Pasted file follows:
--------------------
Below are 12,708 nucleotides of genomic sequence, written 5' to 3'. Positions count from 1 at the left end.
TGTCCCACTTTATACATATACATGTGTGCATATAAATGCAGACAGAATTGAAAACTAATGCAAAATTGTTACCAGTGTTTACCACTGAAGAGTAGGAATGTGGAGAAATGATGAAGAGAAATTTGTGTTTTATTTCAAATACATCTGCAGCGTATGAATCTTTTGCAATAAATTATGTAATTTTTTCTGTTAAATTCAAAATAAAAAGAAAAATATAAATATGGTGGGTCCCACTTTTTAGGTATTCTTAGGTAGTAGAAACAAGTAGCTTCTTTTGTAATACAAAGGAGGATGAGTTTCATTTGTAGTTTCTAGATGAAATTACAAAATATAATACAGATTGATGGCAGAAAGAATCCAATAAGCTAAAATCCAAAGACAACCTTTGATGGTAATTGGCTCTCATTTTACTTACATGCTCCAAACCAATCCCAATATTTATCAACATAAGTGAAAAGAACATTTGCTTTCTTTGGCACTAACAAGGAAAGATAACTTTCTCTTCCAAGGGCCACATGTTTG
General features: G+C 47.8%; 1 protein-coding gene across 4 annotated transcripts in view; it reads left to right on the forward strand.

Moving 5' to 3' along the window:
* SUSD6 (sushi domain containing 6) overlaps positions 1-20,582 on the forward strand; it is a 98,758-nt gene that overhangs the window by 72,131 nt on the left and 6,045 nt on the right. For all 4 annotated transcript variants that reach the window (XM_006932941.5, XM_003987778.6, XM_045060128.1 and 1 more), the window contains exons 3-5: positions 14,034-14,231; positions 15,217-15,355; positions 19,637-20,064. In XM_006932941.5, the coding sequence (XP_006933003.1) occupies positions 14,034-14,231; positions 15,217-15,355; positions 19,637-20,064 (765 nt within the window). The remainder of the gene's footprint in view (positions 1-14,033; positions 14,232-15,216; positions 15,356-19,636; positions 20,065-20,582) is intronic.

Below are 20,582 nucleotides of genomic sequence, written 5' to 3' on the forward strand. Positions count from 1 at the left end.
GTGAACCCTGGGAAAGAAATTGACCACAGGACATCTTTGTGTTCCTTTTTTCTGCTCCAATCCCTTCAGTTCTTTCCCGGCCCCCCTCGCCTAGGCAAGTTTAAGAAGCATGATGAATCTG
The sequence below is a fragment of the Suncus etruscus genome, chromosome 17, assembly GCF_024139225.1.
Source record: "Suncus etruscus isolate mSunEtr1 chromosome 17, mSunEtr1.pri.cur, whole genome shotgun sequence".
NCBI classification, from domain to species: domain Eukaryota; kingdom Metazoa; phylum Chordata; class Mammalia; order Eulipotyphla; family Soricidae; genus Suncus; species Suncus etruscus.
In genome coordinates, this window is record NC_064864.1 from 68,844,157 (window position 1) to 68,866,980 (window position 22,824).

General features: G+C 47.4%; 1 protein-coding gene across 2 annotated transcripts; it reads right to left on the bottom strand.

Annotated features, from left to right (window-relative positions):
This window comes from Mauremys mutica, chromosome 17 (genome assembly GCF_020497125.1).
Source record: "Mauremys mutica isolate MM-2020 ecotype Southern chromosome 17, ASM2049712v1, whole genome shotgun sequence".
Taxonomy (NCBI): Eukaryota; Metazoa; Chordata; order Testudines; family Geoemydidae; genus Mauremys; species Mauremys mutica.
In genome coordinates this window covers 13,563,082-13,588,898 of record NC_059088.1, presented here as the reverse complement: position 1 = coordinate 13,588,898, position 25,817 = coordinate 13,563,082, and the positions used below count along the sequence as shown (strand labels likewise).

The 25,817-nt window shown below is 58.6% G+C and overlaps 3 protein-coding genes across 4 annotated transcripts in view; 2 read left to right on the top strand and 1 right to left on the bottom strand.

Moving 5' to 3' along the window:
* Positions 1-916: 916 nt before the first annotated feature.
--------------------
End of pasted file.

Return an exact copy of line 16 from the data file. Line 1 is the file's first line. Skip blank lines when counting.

Taxonomy (NCBI): Eukaryota; Metazoa; Chordata; order Testudines; family Geoemydidae; genus Mauremys; species Mauremys mutica.